Headache sensitive to light
If you have a headache sensitive to light, it may be a clue about what's actually going on in your brain. It may also be an indication about what kind of headache you have. A new study was presented at the American Academy of Neurology meeting in April, 2005 that confirms that many migraine sufferers, for example, are hypersensitive to light. And that's not the only headache sensitive to light.
In their book Migraine and Other Headaches, published in 2004, Drs Young and Silberstein write a bit about what science has discovered:
The brains of migraineurs are hyperexcitable and behave differently than the brains of nonmigraineurs. Migraineurs see a flash of light when exposed to a magnetic pulse, but it was recently discovered that migraineurs see this flash at a significantly lower power pulse than do nonmigraineurs. This shows that the visual part of the migraineur's brain is hypersensitive.
Though the cause of migraine is not fully understood, something in the migraineur's brain is hypersensitive. About 80% of migraine sufferers are sensitive to light. In fact, when diagnosing migraine, photophobia (sensitivity to light) is one of the defining factors. If you are especially sensitive to light or sound during a headache attack, you may have migraine.
The study we mentioned earlier found that people in the far north (Norway, in this case) who got migraine with aura were more likely to have migraine attacks during the "lighter" months of the year. These people did not only have a headache sensitive to light, they were sensitive even between headache attacks. This seems to support the theory that migraineurs are simply more sensitive to light. These people often wore sunglasses to try to minimize the problem.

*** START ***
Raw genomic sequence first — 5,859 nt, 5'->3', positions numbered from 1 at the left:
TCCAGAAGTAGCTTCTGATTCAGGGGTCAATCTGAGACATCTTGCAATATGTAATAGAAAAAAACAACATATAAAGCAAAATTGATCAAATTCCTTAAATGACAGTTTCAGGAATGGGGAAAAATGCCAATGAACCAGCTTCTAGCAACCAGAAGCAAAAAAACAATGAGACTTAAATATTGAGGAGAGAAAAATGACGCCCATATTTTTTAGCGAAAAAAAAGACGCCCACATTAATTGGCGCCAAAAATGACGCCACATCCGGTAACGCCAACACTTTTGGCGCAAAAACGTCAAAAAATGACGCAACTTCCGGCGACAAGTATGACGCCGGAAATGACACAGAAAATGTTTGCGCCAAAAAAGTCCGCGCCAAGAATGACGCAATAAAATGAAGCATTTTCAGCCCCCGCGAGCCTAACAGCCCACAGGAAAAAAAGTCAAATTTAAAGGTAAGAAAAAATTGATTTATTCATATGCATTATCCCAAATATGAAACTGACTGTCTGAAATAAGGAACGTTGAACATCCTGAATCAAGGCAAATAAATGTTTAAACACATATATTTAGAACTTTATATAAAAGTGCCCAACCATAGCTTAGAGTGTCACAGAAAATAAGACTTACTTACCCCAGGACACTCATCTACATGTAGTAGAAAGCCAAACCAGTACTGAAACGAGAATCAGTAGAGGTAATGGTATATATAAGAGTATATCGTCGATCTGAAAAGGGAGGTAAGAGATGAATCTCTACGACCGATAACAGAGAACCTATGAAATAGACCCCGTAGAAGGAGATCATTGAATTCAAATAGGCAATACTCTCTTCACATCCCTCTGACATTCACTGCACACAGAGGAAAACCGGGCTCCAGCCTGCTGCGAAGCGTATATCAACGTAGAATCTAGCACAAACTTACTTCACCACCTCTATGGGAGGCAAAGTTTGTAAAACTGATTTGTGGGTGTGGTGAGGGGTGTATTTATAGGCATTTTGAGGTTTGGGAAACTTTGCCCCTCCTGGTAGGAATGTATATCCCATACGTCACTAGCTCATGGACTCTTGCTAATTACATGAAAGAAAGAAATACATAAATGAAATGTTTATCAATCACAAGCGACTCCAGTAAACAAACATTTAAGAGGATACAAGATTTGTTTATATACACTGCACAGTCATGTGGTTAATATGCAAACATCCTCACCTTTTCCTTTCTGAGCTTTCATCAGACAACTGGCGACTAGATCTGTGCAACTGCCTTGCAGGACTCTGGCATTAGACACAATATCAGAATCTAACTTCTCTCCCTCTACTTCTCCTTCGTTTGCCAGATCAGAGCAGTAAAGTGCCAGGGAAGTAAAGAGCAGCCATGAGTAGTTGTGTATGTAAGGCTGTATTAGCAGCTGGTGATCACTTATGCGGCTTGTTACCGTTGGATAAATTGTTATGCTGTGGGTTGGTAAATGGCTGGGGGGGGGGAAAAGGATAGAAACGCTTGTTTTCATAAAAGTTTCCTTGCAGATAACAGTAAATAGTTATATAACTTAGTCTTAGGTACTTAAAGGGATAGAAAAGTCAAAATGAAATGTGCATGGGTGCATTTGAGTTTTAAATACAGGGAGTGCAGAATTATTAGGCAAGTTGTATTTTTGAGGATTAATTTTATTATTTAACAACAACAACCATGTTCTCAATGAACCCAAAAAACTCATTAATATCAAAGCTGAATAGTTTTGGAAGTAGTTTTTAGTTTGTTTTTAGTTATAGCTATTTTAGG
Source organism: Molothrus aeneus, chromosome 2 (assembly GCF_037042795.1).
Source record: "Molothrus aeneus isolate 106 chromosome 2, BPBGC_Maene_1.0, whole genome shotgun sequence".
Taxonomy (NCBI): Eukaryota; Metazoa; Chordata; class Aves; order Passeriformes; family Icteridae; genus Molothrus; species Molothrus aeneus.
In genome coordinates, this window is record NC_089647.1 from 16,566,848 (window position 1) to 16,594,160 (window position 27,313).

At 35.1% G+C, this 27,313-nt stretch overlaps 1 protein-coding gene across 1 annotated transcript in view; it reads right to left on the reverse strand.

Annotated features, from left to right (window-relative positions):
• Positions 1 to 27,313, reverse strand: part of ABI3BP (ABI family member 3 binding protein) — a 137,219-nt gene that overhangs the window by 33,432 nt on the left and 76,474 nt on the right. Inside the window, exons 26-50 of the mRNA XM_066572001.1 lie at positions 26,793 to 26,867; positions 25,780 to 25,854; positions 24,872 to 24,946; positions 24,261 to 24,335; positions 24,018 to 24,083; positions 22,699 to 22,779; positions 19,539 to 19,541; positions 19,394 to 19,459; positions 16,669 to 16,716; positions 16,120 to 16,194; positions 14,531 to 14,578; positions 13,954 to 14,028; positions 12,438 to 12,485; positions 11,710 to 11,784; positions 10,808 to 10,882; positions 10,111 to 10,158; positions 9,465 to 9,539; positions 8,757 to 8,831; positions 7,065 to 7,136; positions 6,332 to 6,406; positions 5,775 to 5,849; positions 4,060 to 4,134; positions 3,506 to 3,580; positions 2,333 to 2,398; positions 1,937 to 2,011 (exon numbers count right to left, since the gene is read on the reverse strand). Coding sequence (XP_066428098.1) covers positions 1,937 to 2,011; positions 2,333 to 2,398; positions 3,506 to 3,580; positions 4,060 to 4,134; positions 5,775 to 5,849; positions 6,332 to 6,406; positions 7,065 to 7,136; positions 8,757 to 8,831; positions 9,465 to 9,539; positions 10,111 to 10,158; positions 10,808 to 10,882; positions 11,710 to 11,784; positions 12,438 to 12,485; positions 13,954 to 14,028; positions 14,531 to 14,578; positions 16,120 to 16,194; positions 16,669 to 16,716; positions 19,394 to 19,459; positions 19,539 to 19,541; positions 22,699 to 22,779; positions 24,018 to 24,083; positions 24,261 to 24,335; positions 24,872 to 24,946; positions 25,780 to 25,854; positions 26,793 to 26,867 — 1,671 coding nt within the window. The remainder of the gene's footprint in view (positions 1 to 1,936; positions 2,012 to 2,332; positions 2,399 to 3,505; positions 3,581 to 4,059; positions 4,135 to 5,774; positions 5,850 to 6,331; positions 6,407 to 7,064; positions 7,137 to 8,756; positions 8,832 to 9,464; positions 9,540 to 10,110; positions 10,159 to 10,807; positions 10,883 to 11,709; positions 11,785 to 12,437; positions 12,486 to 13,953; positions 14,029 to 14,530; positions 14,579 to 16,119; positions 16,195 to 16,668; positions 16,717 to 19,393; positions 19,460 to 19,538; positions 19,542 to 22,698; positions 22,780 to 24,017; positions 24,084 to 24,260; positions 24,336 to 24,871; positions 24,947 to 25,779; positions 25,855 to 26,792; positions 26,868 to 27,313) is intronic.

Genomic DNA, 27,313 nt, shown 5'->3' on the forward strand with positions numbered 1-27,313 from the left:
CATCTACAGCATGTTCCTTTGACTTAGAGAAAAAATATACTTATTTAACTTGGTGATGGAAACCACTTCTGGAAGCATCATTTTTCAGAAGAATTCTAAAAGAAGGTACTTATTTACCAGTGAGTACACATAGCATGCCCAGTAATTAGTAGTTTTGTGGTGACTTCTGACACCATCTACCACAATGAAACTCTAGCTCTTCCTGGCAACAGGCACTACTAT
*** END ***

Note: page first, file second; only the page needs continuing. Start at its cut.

Migraine sufferers are not the only ones with photophobia. You can also get cluster headache sensitive to light. Cluster patients deal with incredibly painful headaches that come in cycles, perhaps 1-6 headaches a day - disappearing for months and years and then coming back full force. Besides headache sensitive to light, cluster patients also get watery eyes, congestion and a drooping eyelid.
Other things can cause photophobia, including an inflammation of parts of your eye (eg iritis or pinkeye). If you have symptoms such as nausea, fever, or stiff neck, you could have a serious infection in your nervous system. Things like this are reason to see a doctor without delay. Check WebMD for possible causes of headache sensitive to light and related symptoms.
What can I do about it?
If you have a headache sensitive to light, or any new headache, the first thing to do is see your doctor. Many things can cause sensitivity to light, so it's best to have a doctor check you out.
There are other things you can do as well.
1. Visit an optometrist, and have them check out your eyes as well. Make sure there are no diseases in your eyes that could be causing the problem.
2. Invest in a good pair of sunglasses. This would be a good thing to talk to your doctor about. You may be sensitive to certain frequencies of light - each pair of sunglasses is different, and blocks out different frequencies. You could do more harm than good if you get a cheap pair.
3. Many people, including myself, with headache sensitive to light find a rest with an eye pillow a big help, not only for keeping out light but for soothing sore eyes and headache. Resting your eyes for a while may solve the problem.
4. Some people are sensitive to fluorescent light. Try changing to a different kind of lighting and see if it makes a difference in your headache sensitive to light
5. Try some non-prescription eye drops, or ask your optometrist for some.
6. If you wear contacts, try taking them out for a while, even a day or two.
If you found this information helpful, why not check out the Migraine and Headache News Blog? That's where studies like the ones above are first reported. Or, get tips right to your inbox by signing up for HeadWay, the free headache ezine!